2

This is only a very rough, back of the envelope answer because there were several versions of the enigma and the Bombe, but according to the Wikipedia article on the British Bombe, one version of the Bombe could run through all 17,576 possible positions for one rotor order was about 20 minutes Since $17576 = 26^3$, it's referring to the three-rotor ...


2

At any stage the Enigma machine provided a unique electrical path through the plugboard and rotors from each letter key to the reflector. The reflector then sent the current back down a different path through the rotors and plugboard, so it ended up at a different letter key and that new letter's light. This had two effects: at any stage keys were ...


2

I assume you know how RSA works and you just want to understand how to do computations explicitely. Since we know $91=13\cdot 7$ we can easily get $\varphi(91)=12\cdot 6=72$. The private (decryption) key in RSA is obtained by computing the inverse of the public (encryption) key modulo $\phi(N)$, where $N=p\cdot q$ is the public "maximun number" as you ...


2

The result of Yitang Zhang (and improved by James Maynard) in 2013 was that there exist infinitely many primes which differ by some fixed number $\leq 600$. This isn't helpful in your problem. The number of primes smaller than $n$ is given by the prime counting function, $\pi(n)$. It is known that $\frac{\pi(n)}{n/\log n} \to 1$ as $n \to \infty$, so ...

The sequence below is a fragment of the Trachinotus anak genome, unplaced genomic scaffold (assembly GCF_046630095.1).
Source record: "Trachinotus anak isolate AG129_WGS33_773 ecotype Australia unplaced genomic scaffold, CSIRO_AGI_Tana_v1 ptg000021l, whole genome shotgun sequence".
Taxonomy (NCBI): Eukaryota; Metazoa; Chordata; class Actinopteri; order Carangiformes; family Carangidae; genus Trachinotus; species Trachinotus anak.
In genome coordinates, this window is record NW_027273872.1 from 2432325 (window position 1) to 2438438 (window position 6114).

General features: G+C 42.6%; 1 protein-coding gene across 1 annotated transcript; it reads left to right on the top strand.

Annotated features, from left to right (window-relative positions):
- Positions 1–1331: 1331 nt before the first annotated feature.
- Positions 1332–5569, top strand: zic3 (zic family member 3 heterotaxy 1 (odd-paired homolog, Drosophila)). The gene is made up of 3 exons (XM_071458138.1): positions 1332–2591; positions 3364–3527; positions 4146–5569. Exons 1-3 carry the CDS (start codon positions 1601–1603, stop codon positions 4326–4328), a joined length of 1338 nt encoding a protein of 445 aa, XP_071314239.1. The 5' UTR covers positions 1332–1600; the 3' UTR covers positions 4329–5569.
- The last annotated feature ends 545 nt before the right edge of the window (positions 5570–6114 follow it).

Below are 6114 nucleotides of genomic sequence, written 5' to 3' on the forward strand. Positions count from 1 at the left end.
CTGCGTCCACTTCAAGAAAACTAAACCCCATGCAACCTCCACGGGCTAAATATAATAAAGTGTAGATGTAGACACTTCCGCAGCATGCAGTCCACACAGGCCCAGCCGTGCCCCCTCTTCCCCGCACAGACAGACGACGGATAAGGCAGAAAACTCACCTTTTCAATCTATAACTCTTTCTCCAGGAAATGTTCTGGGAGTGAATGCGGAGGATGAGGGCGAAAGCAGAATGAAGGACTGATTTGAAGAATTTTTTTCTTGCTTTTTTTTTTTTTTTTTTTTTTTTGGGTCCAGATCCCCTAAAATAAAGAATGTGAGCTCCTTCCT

2

The reason it was so difficult to break the enigma was that the output depended on the "Start State" of the machine. So if you keep on typing the letter "A" multiple times it would give a different output. Plus they used to change the gear every 24 hours. This would make the number of possible outputs for an input very large. The time that would be ...


2

In your notation, if $m<n$, then the key phrase is repeated in whole or in part as often as is necessary to make a key of length $n$. Thus, $k_{m+1}=k_1,k_{m+2}=k_2$, and son on. This is explained at your second link (where I’ve corrected a few typos): $K_i$ – $i$-th character of the key phrase (if the key phrase is shorter than the open text, which ...


2

In addition to these relative frequencies, you need the actual numerical frequencies of the individual letters. If $n_k$ is the actual number of instances of letter $k$, and $n$ is the total number of letters, for each letter you need the quantity $$\frac{n_k}n\cdot\frac{n_k-1}{n-1}=f_k\cdot\frac{n_k-1}{n-1}\;.$$ The index of coincidence is then ...


1

The basic idea of congruences is to say that one number is equivalent to another by a relation. Numbers that are equivalent are said to belong to the same equivalence class. In the case of mod, the equivalence relation is "leave the same remainder when divided by n". So if we consider for example 22 and 48 mod 13, they both leave remainder 9. $22=13+9$, and ...


1

The reason $e$ must be coprime to $\phi(n)$ is that otherwise you can never have the key equation $ed = k\phi(n) + 1$, which is equivalent to saying that $ed$ is congruent to $1$ mod $\phi(n)$. If you rewrite this equation as $1 = ed-k\phi(n)$, then any common divisor of $e$ and $\phi(n)$ divides the right hand side. But the left hand side has no ...


1

For a fixed choice of $k_1,\ldots, k_{16}$, DES is a map $P\mapsto C$ and it is this map that is bijective because there exists a (two-sided) inverse map.